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Politicians: Don’t fear gun lobby

Jared L. Loughner was the one being sentenced for last year’s shooting that left six people dead and 13 wounded. But some of the strongest words of condemnation at his sentencing were directed – deservedly so – at political leaders for their cowardly refusal to debate, let alone deal with, gun violence.

As Loughner awaited sentencing for the shooting that targeted and critically injured Gabrielle Giffords, her husband delivered a stinging denouncement of the failure to enact gun control. Mark Kelly’s words bear repeating:

“We have representatives who look at gun violence not as a problem to solve but as the white elephant in the room to ignore. As a nation, we have repeatedly passed up the opportunity to address this issue. After Columbine, after Virginia Tech, after Tucson and after Aurora, we have done nothing.”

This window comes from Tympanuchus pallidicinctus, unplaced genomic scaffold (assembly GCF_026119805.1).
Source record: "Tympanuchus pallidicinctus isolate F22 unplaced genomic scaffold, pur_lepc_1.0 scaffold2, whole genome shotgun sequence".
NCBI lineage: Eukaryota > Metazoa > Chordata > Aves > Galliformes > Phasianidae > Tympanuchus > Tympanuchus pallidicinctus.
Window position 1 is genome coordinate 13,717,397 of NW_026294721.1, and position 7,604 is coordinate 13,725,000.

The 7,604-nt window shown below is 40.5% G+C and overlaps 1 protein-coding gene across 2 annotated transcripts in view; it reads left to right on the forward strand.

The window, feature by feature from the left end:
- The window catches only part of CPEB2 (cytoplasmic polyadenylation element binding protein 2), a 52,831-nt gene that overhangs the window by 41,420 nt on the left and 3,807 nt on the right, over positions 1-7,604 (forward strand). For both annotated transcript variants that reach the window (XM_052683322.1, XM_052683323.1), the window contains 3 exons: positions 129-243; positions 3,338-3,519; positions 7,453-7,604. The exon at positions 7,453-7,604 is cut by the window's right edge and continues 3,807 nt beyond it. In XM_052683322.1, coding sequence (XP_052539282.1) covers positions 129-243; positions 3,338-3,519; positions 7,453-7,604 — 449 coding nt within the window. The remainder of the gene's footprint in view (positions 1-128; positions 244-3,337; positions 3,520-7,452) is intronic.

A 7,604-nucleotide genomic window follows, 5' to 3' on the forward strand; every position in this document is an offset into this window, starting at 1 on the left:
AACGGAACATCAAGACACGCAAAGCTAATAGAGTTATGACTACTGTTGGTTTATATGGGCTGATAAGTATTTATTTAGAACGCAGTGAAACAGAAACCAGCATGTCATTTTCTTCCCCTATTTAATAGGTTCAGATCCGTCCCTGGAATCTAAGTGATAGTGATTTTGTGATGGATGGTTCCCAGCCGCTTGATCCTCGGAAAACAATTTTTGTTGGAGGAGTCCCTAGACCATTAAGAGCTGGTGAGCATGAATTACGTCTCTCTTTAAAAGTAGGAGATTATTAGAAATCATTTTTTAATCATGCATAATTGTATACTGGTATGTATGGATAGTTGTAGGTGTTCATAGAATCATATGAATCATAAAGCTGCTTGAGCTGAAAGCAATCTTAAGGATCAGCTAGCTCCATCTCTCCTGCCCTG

The decision by state and national figures to go AWOL on gun control in fear of what they perceive to be the powerful clout of the gun lobby leaves this critical safety issue unaddressed.

And yet the Brady Campaign to Prevent Gun Violence showed that, of the $11.8 million spent to defeat President Obama and $3.4 million across six key Senate races – 88 percent of its federal independent expenditures – the gun lobby could claim no victories; all of its candidates lost.

This evidence that the association’s ability to influence elections may be exaggerated should stiffen the spines of Obama and congressional leaders to take on this important issue.

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